The truth has never felt more sacred. In the run-up to last week’s general election it was denied, distorted, inflated, ridiculed. The truth became something that could be avoided, talked over, surreptitiously bundled into a pocket.
We saw last week how quickly a lie can bury the truth – even when the truth is a sick child lying on a hospital floor with an oxygen mask. Even when the truth is right there, not in black and white but in colour, corroborated by senior NHS staff and accompanied by the lived experience of a parent who has sat through the trauma of watching her son suffering when the help he so desperately needed wasn’t available, online bots and faceless trolls still had the power to change the narrative, overriding and discrediting the testimony of one family that is simply a visual representation of what many others have experienced on hospital wards all over the country.
The plight of Jack Williment-Barr didn’t get the coverage it deserved last week. A front page on one of the country’s national newspapers and a thorough report by the Yorkshire Evening Post, an excellent local paper, wasn’t enough to tell Jack’s story.
Instead, the worst of the internet took over. Social media took on a dangerous role. A screenshot by an unverified source discrediting Jack’s mother’s story started doing the rounds. The seeds of doubt were sown. By teatime, Jack was forgotten about. The story had evolved into something new. Instead of a story about a sick child battling a serious illness in a place that couldn’t give him the care he needed, it became a story about a clash between left and right, truth and lies.
Some people were more willing to believe Jack’s story was left-wing propaganda than they were to accept the very simple truth – that some hospitals are struggling to cope with the demands put on them, something doctors and nurses have been telling us for years.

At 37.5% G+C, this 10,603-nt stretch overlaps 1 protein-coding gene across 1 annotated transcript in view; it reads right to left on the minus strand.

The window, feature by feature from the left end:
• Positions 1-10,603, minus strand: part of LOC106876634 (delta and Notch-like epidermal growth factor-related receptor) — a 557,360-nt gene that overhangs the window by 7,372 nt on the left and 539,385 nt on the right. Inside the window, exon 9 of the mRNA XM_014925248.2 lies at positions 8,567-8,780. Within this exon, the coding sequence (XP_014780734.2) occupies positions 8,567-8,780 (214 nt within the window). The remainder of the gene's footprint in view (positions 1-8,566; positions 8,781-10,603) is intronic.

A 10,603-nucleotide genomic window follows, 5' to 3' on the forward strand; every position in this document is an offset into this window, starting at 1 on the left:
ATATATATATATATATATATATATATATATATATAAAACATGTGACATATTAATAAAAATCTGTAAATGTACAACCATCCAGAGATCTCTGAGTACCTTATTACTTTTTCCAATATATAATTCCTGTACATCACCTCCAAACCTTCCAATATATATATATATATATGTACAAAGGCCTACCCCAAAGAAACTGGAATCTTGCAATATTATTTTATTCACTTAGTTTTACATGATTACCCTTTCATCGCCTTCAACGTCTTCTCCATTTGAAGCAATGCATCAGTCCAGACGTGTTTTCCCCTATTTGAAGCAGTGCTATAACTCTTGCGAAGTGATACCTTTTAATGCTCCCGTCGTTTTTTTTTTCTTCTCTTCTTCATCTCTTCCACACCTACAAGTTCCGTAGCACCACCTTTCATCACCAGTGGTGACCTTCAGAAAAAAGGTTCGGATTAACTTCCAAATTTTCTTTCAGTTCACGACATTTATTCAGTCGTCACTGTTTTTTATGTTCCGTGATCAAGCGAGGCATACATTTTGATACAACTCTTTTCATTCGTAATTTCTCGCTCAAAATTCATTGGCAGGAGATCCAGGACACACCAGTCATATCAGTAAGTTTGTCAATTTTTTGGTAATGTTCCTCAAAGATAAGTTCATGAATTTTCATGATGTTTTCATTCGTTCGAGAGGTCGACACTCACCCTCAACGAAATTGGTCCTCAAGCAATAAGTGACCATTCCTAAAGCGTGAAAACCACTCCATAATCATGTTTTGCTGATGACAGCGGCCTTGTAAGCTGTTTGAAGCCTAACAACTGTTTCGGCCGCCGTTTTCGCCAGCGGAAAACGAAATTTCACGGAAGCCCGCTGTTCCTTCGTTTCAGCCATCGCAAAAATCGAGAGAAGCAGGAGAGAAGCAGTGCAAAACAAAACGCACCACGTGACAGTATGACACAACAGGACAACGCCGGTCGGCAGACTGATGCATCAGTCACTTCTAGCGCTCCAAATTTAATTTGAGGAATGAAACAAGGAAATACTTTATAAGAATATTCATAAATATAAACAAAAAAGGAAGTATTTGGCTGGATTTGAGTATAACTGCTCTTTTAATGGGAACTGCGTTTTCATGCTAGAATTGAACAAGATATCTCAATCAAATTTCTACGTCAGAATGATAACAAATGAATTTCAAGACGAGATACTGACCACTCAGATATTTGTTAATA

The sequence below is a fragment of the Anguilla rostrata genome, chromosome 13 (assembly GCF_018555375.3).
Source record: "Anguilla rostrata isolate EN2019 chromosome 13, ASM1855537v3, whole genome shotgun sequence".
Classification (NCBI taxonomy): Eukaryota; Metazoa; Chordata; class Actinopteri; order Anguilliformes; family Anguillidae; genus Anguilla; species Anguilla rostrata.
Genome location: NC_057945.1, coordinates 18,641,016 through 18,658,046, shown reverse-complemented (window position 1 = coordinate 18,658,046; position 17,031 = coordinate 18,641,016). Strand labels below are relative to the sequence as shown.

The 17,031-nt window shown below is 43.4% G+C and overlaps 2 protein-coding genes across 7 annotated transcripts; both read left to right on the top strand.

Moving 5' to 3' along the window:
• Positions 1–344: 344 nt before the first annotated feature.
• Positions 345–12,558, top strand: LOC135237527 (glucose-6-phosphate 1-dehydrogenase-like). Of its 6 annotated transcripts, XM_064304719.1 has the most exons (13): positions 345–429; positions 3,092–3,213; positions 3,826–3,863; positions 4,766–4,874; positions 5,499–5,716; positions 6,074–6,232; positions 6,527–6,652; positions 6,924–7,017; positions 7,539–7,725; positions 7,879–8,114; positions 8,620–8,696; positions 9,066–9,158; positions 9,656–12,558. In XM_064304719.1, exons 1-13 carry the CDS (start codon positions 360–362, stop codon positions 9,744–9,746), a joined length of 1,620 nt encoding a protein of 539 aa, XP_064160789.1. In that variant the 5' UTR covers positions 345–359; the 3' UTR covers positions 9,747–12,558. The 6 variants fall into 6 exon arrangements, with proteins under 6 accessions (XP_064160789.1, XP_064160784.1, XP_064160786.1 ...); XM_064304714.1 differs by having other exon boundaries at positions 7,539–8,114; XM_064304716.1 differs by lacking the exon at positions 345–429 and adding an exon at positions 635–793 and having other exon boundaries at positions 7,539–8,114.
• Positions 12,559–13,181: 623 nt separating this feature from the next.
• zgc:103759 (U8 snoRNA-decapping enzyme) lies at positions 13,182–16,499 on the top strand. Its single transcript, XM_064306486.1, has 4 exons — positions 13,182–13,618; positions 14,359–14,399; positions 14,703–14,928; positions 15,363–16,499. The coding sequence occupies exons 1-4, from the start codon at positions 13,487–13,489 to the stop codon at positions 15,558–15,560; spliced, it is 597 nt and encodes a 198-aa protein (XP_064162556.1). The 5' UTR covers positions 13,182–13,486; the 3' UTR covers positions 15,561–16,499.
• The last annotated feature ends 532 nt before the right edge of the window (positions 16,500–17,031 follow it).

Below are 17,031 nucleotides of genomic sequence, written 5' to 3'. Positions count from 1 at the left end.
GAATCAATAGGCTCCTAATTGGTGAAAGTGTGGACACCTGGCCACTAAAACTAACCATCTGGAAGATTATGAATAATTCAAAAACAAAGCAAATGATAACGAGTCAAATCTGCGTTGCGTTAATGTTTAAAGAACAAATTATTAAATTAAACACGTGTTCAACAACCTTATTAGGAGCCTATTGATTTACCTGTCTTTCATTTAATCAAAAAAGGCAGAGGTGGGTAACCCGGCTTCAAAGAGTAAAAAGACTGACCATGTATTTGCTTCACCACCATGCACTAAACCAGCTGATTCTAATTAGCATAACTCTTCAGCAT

And then the story took a bizarre turn.
One of the finest and yet most simplistic pieces of journalistic advice I’ve ever read was a quote from journalist and former Sheffield University lecturer Jonathan Foster.
“If someone says it’s raining and another person says it’s dry, it’s not your job to quote them both. Your job is to look out of the window and find out which is true.”
Last week senior journalists didn’t look out of the window. When “senior Tories” told them Matt Hancock’s adviser had been assaulted by a Labour activist outside Leeds General Infirmary, Robert Peston and Laura Kuenssberg, the cream of the country’s political reporting crop, didn’t even think to step outside, raise a flat palm to the sky and wait for the droplets to fall before they took to Twitter, sharing an untruth that was subsequently shared by a number of news outlets and shifted the country’s attention from the real issue, which was Jack Williment-Barr, lying on a pile of coats on an overstretched, underfunded hospital ward.
The 2019 election will be remembered for reaching new levels of shameless political lying. But whatever the next five years brings, the truth must be dug out, verified and fought for. We face a dangerous and uncertain future without it.